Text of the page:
Chlorophyll Fluorescence


Chlorophyll Fluorescence


When a pigment absorbs light, electrons of certain atoms in the pigment molecules are boosted to a higher energy level. The energy of an absorbed photon is converted to the potential energy of the electron that has been raised to an excited state. In most pigments, the excited electron drops back to its ground-state, or normal orbit, and releases the excess energy as heat. Some pigments, including chlorophyll, emit light as well as heat after absorbing photons.
In the chloroplast, these excited electrons jump from the chlorophyll molecule to a protein molecule in the thylakoid membrane, and are replaced by electrons from the splitting of water. The energy thus transferred, is used in carbohydrate production.
This release of light is called fluorescence. Chlorophyll will fluoresce in the red part of the spectrum, and also give off heat. In this lab, you will observe this fluorescence by separating the chlorophyll from the thylakoid membrane.



Spinach leavesFlashlight or small lab light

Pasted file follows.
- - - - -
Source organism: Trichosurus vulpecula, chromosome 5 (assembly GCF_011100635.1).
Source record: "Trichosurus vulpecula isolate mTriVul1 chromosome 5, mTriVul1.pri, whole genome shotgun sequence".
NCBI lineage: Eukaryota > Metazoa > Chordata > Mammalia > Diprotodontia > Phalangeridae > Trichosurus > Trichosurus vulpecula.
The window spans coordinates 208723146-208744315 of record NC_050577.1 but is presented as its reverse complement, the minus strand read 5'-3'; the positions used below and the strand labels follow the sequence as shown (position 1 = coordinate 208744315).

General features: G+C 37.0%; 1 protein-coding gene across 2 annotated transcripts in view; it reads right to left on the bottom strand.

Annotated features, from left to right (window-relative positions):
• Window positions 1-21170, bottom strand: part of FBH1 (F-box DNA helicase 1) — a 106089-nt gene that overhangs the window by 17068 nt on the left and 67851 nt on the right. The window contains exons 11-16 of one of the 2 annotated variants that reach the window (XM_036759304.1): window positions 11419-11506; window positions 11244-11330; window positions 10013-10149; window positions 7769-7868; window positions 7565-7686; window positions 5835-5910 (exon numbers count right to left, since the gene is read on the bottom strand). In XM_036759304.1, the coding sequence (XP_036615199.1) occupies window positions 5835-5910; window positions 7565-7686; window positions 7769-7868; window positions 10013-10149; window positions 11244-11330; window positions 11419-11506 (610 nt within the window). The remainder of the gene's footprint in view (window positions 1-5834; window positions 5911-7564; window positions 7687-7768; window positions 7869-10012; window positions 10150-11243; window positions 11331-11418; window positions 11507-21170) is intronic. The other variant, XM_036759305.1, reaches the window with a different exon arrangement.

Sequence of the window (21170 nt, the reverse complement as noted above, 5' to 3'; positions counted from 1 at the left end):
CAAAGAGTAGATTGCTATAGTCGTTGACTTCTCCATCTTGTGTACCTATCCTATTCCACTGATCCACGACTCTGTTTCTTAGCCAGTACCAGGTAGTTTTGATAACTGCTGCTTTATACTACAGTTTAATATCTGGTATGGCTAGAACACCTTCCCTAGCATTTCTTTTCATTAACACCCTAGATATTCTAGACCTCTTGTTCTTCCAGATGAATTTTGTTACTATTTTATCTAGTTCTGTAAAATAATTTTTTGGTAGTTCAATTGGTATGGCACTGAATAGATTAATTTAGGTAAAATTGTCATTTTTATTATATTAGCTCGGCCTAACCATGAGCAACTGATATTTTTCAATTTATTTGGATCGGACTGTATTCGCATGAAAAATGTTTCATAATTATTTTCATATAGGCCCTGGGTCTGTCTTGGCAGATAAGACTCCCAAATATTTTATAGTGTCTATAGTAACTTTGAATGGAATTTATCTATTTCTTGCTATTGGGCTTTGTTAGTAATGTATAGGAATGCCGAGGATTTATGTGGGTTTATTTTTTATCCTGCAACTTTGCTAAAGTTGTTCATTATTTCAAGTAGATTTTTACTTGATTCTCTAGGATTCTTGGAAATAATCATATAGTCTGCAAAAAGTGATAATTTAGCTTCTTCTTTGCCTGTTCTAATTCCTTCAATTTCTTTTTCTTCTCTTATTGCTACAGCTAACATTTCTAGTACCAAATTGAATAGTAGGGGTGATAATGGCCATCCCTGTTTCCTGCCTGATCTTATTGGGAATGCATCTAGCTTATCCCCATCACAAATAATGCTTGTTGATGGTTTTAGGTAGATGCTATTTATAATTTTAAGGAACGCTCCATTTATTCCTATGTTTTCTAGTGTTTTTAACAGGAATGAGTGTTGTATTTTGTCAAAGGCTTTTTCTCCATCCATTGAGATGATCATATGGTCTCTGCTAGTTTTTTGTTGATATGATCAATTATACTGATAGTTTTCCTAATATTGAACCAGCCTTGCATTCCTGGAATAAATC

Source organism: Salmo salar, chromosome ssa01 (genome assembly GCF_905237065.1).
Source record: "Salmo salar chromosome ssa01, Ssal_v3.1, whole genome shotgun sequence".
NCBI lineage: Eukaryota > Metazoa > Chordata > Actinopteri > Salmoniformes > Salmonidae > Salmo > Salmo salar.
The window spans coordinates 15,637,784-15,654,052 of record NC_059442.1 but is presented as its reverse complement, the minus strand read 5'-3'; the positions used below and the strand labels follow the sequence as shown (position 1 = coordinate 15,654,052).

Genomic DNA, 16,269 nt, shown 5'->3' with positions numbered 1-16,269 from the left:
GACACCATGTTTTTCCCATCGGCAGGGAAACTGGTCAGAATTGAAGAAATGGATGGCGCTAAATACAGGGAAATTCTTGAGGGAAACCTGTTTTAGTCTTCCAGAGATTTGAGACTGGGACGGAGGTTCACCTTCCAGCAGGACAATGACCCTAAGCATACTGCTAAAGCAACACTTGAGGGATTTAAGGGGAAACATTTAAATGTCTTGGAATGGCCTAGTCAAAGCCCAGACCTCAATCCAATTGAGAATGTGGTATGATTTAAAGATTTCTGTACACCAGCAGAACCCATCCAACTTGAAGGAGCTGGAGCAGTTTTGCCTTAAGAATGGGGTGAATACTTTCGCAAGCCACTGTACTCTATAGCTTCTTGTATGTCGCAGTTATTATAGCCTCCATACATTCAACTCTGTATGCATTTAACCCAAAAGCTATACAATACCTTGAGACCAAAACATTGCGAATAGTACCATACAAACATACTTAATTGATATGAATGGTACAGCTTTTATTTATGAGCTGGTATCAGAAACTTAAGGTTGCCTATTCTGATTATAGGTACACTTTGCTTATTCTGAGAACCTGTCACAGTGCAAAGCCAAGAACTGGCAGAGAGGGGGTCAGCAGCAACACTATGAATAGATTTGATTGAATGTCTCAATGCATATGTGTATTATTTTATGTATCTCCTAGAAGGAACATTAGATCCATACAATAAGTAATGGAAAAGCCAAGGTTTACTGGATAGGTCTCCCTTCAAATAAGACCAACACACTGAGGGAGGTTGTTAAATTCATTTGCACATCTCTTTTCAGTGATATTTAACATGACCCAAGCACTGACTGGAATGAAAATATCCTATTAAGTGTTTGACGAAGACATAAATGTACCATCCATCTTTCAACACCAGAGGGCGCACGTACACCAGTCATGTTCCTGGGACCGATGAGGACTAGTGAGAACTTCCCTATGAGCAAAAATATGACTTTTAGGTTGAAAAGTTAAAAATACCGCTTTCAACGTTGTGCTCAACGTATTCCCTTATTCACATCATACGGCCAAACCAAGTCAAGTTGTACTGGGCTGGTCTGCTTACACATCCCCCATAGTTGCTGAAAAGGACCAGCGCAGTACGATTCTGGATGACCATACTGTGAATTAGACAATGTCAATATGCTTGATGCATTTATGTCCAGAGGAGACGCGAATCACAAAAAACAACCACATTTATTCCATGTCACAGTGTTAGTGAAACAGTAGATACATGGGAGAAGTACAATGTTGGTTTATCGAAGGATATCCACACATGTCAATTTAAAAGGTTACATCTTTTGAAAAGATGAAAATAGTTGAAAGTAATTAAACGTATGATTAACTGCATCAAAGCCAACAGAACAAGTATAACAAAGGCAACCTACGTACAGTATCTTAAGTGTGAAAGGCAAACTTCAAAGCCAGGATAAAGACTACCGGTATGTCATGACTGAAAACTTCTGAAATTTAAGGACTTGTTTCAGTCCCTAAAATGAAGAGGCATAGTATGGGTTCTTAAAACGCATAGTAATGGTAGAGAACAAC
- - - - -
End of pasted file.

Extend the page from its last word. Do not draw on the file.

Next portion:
Mortar and pestleTest tube
AcetoneFilter paper
25-mL graduated cylinderFunnel
Ring stand or funnel rackSafety goggles


1. Grind the spinach leaves using a mortar and pestle.

2. Add acetone to the ground leaves, using enough acetone and spinach leaves to get between 10 and 15 mL of extract.

3. Set up your filtering apparatus, and using proper filtering technique, filter the extract to a test tube. NOTE: Use a small amount of acetone to wet the filter paper, to hold it into place, instead of water.

4. Shine a flashlight, or other similar light source, through the test tube and extract.

5. Observe the fluorescence of the chlorophyll at a 90 degree angle to the flashlight.